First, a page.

Following on from yesterday’s post on printing I wanted to share my experiences about the challenges I faced configuring the Canon Pixma Pro9000 Mark II for network printing. The goal was to achieve the configuration in the sketch at the top of this post.
I had very naively thought that adding a printer to my netowrk would be simple. WRONG! There were in fact several issues to overcome, work around or solve. Hence this post.
I’m happy to say that I have networked this printer and can print to it from eiher a Windows box or my MacBook Pro over my wireless network.
The first big issue to solve was connectivity. The Canon Pixma Pro9000 Mark II only has a USB interface so cannot simply be plugged into a router. I knew this when I bought it so it was hardly going to be a showstopper. I did however mistakenly think that my new router had a USB port to share a printer on the network. It didn’t and that could have been a major disaster, albeit in the short term, requiring additional hardware to overcome it or to use an existing PC as a printer server. I really didn’t like the idea of running a separate PC just to act as a print server on the network so I elected to use my NAS, a ZyXEL NSA-220 Plus instead. It comes configured as a print server out of the box, has two USB ports on the front and provided the ideal solution.
Trouble is it didn’t quite work. No matter what I tried I simply couldn’t see or configure the MacBook Pro to use the printer. Both my Windows boxes could which was very reassuring, suggesting a driver issue with the MacBook Pro.
Windows Access to Network Printer
This was very easy to do, simply requiring the driver disk to be inserted and running through the installation procedure with the printer connected to the USB port. After installation the printer could be reconected to the NAS and the printer attached as a network device.
This worked like a charm for both XP and Vista and although I could now print over the network I did have to log into the NAS to do so. Perhaps not ideal but at least it will stop my children from using up all my paper and ink.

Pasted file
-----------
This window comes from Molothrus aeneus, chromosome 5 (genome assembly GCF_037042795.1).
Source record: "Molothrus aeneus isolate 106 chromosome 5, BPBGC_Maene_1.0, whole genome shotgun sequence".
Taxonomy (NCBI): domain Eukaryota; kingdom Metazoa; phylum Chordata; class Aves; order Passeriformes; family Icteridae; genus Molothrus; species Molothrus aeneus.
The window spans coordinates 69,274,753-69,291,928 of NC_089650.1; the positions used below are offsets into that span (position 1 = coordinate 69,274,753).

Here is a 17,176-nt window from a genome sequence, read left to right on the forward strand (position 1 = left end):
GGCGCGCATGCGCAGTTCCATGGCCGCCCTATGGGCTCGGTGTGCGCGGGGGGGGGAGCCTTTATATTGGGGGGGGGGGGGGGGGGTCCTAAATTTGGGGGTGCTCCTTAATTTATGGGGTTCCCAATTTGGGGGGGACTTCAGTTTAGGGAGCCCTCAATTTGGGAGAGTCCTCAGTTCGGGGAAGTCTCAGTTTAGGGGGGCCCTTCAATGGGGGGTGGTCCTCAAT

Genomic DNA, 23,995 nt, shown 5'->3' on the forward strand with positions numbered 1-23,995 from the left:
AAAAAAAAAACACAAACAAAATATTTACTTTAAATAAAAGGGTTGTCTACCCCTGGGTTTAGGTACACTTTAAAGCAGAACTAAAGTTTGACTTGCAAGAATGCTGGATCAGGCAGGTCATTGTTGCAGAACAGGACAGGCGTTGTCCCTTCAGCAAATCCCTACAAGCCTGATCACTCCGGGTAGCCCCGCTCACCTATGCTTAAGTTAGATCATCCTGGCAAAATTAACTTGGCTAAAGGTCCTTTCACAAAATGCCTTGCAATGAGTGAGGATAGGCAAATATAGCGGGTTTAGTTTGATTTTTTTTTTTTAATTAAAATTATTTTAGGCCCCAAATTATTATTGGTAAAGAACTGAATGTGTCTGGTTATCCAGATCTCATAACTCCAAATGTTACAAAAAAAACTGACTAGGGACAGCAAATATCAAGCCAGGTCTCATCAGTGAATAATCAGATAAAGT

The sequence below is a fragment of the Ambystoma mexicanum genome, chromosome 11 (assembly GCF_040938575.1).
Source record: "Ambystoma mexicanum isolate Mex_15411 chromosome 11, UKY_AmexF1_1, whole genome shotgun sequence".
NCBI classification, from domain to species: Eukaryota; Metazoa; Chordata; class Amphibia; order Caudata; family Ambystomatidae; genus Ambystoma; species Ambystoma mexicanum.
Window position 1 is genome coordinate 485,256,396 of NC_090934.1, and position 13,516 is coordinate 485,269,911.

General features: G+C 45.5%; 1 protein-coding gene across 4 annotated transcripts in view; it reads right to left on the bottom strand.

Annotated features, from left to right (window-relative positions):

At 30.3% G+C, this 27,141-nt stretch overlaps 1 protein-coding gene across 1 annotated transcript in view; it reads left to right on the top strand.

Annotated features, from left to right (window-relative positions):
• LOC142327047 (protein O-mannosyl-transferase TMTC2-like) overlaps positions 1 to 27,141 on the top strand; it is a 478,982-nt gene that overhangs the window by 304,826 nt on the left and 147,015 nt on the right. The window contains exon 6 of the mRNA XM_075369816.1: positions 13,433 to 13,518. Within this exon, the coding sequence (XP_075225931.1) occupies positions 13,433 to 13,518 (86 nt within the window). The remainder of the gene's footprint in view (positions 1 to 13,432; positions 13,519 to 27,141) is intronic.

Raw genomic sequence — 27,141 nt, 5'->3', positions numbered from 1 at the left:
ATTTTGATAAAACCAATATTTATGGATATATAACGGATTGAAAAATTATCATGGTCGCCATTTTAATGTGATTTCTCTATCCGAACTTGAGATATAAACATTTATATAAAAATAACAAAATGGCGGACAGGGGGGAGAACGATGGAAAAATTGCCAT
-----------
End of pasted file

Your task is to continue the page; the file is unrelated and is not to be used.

MacBook Pro Access to Network Printer
This was significantly harder to solve.
I had searched through lots of very unhelpful forums with answers like “this has already been answered you need a different driver” and several variations thereof. Great that someone had managed it. Shame they couldn’t be bothered to share the knowledge.
After several hours of gleaning tidbits of information in this fashion I found I needed to install a CUPS driver for the printer. Cool. Downloaded the most recent one from the Canon website, installed it and lo and behold it didn’t solve the problem 🙁
Several more hours of research and “this has already been answered posts” and I eventually hit on the right driver: mcpd-mac-pro9000ii-10_42_1-ea8_2.dmg*
- DISCLAIMER – This worked for me but I cannot vouch that this will be true for everyone nor that this driver is safe to use.
Once installed, add the printer as a Windows Printer, select the correct device and you should be good to go.
UPDATE – 15th April, 2013
I’m currently using version 10.57.2.0 of the printer driver, obtained from the Canon website. I’m afraid I’m unable to provide DMG files or offer individual support.
To install the printer on the MacBook Pro…
Step 1 – In the system preferences dialog, select “Print and Fax”
Step 2 – Below the printer list, select the “+” button to add a new printer
Step 3 – The “Add Printer” Dialog
In this dialog you’ll need to choose the “Windows” printer button then navigate to the printer on your network. Once you’ve slected the printer select the driver in the “Print Using” dropdown list. The location field appears to just be descriptive. I only have one printer so felt I didn’t really need to worry about this.
Once the printer has been added you’ll see this dialog allowing you to view the print queue or print a test page through the Options and Supplies button.
Step 4 – Print a test page. If it works, great. If it doesn’t more investigation and research is required.
Issues with network printing on the Canon Pixma Pro9000 Mark II…
There is still one small issue using this printer on the network. Neither my Windows boxes nor my MacBook Pro can read the ink levels. It works fine when attached to the PC/MacBook via a USB cable and I expect it’s a driver issue. Nevertheless it’s something I can live with. At least for the time being.
Whilst conceptually very simple (especially if you look at the schematic network printing diagram I’ve drawn, this was a little delicate to set-up correctly and get working. The biggest issue by far was obtaining the correct drivers to support networking the Canon Pixma Pro9000 Mark II as there is no inherent native networking support. It’s worth persevering though as it is possible and well worth the effort imho.
If you’re reading this to find out how to network your own printer, leave a comment and let me know how you got on, especially if you have a better solution 🙂